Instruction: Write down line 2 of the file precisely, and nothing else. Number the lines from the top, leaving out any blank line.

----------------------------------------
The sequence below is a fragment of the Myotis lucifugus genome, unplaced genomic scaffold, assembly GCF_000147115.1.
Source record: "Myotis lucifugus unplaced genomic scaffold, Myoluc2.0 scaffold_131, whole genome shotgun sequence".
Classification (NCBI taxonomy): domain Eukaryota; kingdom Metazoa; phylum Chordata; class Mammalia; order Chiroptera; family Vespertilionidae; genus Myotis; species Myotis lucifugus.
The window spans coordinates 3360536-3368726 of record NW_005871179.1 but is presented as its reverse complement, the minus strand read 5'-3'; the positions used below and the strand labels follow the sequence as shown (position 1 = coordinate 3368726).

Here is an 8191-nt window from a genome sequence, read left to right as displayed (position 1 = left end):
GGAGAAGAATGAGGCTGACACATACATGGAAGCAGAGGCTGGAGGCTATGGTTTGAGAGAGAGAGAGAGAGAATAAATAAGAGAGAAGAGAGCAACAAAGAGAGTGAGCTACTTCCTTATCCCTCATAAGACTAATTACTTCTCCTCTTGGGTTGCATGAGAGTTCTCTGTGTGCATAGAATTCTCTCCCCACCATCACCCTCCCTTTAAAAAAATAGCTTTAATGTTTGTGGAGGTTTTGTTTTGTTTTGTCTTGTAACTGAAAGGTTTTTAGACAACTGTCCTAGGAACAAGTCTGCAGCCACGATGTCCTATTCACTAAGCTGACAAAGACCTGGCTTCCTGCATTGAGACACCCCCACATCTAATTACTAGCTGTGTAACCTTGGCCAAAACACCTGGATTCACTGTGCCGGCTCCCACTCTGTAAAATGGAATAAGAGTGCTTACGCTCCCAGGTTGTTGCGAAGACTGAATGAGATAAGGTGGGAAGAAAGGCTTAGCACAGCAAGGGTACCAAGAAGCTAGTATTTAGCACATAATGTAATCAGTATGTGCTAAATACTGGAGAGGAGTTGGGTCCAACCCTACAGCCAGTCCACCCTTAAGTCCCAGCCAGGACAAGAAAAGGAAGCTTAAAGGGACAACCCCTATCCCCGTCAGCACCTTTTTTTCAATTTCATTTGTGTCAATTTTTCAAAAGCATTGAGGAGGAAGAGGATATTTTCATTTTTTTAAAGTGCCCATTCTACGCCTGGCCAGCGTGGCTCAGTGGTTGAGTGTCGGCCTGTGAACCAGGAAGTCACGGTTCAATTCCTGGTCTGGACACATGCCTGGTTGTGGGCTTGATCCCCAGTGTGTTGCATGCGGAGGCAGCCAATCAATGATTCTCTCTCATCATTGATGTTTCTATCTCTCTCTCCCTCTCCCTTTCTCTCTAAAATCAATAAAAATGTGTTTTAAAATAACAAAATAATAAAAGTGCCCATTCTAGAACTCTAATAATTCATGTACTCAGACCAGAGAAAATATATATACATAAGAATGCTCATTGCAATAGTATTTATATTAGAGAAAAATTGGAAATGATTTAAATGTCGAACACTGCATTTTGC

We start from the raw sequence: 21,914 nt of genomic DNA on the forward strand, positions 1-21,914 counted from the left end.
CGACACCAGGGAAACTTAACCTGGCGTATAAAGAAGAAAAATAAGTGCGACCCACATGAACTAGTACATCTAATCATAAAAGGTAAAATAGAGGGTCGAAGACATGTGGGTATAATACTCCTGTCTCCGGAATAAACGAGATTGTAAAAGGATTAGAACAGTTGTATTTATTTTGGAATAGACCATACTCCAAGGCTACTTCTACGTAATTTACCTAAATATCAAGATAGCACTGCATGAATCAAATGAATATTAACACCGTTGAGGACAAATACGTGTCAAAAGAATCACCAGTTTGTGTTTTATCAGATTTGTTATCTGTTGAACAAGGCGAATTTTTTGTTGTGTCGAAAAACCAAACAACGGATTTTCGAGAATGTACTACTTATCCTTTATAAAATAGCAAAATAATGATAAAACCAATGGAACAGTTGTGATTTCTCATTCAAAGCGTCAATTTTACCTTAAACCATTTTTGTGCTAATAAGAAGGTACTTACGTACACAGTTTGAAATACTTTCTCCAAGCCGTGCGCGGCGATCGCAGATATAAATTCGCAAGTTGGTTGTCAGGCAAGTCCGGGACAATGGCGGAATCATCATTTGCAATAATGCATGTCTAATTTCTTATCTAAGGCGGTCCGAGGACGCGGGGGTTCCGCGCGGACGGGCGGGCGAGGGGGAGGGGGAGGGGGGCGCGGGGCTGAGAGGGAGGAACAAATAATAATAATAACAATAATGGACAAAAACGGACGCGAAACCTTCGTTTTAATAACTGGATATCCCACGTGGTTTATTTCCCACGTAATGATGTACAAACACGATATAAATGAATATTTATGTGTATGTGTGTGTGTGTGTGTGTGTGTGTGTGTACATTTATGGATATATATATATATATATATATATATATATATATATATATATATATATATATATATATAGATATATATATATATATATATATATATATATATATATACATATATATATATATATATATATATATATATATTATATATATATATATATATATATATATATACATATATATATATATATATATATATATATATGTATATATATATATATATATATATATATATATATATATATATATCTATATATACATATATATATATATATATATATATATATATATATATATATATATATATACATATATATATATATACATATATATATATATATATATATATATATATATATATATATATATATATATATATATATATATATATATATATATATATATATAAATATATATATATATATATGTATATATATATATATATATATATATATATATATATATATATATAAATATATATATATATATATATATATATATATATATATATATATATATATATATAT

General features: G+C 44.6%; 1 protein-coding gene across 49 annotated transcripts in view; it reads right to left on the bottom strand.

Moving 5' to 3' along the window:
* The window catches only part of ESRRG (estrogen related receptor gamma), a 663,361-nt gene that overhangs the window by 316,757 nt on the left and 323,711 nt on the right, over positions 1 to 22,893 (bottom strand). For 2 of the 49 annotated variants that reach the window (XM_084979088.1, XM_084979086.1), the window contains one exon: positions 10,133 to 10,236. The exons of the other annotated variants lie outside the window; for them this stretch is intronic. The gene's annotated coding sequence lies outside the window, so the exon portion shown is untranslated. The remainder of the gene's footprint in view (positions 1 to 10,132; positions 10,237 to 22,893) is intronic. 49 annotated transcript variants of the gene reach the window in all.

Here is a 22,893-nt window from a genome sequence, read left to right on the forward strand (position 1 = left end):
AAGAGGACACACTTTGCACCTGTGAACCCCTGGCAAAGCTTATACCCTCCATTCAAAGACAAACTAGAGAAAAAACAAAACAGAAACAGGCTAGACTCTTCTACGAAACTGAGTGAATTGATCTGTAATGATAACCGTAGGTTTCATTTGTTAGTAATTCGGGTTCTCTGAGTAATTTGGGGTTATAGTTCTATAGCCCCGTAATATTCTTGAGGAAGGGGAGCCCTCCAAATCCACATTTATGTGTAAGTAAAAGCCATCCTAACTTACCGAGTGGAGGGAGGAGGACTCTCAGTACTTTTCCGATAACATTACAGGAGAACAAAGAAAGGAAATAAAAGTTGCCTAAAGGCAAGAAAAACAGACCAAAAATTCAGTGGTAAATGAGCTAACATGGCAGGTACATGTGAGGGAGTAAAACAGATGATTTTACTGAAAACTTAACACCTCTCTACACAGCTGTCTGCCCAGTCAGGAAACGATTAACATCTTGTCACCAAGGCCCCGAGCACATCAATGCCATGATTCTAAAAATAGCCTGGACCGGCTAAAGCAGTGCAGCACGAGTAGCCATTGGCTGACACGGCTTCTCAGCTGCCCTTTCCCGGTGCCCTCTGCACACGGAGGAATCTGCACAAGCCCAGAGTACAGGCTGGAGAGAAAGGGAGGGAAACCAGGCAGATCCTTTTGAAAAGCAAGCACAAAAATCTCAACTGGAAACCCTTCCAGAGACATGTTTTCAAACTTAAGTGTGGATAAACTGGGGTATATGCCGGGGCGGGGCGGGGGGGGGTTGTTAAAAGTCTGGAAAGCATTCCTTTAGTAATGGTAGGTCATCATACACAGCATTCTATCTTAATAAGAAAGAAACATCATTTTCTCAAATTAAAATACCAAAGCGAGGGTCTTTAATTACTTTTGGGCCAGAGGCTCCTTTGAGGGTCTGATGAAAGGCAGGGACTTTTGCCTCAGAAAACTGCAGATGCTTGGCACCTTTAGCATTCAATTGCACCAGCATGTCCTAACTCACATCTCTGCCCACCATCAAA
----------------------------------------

Source record: "Myotis lucifugus unplaced genomic scaffold, Myoluc2.0 scaffold_131, whole genome shotgun sequence".